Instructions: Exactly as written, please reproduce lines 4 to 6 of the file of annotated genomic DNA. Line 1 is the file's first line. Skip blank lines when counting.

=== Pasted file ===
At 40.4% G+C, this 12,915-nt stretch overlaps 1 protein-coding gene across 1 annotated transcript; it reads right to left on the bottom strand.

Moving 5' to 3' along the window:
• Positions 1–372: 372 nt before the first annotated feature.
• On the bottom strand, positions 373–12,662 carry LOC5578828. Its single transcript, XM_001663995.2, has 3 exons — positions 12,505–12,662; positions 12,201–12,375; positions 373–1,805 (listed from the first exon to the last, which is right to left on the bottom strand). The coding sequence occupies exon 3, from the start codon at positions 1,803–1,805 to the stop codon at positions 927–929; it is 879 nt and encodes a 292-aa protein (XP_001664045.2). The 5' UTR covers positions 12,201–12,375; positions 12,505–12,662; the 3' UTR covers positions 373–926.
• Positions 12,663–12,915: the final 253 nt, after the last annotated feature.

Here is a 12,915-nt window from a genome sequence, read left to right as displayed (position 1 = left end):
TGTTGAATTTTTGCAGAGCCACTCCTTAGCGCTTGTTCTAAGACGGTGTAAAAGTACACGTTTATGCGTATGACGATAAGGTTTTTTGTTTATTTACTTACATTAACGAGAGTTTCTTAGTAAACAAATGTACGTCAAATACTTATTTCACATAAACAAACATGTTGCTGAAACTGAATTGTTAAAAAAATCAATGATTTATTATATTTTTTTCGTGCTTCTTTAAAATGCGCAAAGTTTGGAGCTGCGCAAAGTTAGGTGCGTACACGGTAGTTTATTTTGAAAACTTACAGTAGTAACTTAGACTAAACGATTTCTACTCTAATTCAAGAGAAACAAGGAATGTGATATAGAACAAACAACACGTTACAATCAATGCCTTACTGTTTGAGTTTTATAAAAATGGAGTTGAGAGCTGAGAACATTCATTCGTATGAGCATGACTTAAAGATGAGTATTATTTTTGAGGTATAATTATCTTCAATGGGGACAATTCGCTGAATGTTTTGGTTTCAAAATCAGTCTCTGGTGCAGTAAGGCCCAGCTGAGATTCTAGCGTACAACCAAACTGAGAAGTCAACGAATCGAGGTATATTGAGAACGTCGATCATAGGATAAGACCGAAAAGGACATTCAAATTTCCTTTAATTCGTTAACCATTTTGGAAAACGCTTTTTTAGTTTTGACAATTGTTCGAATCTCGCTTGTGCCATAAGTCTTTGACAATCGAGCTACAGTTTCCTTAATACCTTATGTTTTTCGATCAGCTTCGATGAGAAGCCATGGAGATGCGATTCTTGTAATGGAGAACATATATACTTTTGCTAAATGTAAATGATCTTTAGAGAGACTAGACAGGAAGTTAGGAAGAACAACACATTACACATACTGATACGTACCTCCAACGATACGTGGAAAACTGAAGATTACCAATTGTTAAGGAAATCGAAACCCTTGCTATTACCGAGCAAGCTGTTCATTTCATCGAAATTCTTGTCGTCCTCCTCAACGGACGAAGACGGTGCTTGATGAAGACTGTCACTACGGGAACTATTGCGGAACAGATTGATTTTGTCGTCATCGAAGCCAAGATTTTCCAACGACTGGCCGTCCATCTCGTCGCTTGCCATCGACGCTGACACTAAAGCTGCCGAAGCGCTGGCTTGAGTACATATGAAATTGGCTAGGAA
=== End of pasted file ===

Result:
• On the bottom strand, positions 373–12,662 carry LOC5578828. Its single transcript, XM_001663995.2, has 3 exons — positions 12,505–12,662; positions 12,201–12,375; positions 373–1,805 (listed from the first exon to the last, which is right to left on the bottom strand). The coding sequence occupies exon 3, from the start codon at positions 1,803–1,805 to the stop codon at positions 927–929; it is 879 nt and encodes a 292-aa protein (XP_001664045.2). The 5' UTR covers positions 12,201–12,375; positions 12,505–12,662; the 3' UTR covers positions 373–926.
• Positions 12,663–12,915: the final 253 nt, after the last annotated feature.

Here is a 12,915-nt window from a genome sequence, read left to right as displayed (position 1 = left end):